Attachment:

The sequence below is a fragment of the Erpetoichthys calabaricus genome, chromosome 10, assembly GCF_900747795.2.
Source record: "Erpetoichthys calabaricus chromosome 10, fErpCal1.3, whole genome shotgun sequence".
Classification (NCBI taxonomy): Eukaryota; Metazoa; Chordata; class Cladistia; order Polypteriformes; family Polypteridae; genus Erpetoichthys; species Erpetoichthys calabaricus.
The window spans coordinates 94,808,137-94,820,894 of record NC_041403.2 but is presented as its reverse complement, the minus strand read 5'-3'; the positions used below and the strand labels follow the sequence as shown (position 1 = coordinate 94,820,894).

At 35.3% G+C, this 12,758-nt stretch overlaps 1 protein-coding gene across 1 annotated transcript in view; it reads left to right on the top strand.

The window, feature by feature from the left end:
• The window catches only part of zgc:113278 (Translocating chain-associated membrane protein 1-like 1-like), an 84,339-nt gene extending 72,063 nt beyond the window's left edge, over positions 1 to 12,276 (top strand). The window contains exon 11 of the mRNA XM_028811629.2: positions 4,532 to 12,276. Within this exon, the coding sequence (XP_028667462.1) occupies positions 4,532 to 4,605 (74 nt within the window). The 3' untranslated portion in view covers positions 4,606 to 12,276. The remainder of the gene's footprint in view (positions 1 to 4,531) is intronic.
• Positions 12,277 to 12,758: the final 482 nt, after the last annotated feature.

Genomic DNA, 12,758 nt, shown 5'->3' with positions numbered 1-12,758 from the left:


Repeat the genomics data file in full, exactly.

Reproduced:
The sequence below is a fragment of the Erpetoichthys calabaricus genome, chromosome 10, assembly GCF_900747795.2.
Source record: "Erpetoichthys calabaricus chromosome 10, fErpCal1.3, whole genome shotgun sequence".
Classification (NCBI taxonomy): Eukaryota; Metazoa; Chordata; class Cladistia; order Polypteriformes; family Polypteridae; genus Erpetoichthys; species Erpetoichthys calabaricus.
The window spans coordinates 94,808,137-94,820,894 of record NC_041403.2 but is presented as its reverse complement, the minus strand read 5'-3'; the positions used below and the strand labels follow the sequence as shown (position 1 = coordinate 94,820,894).

At 35.3% G+C, this 12,758-nt stretch overlaps 1 protein-coding gene across 1 annotated transcript in view; it reads left to right on the top strand.

The window, feature by feature from the left end:
• The window catches only part of zgc:113278 (Translocating chain-associated membrane protein 1-like 1-like), an 84,339-nt gene extending 72,063 nt beyond the window's left edge, over positions 1 to 12,276 (top strand). The window contains exon 11 of the mRNA XM_028811629.2: positions 4,532 to 12,276. Within this exon, the coding sequence (XP_028667462.1) occupies positions 4,532 to 4,605 (74 nt within the window). The 3' untranslated portion in view covers positions 4,606 to 12,276. The remainder of the gene's footprint in view (positions 1 to 4,531) is intronic.
• Positions 12,277 to 12,758: the final 482 nt, after the last annotated feature.

Genomic DNA, 12,758 nt, shown 5'->3' with positions numbered 1-12,758 from the left: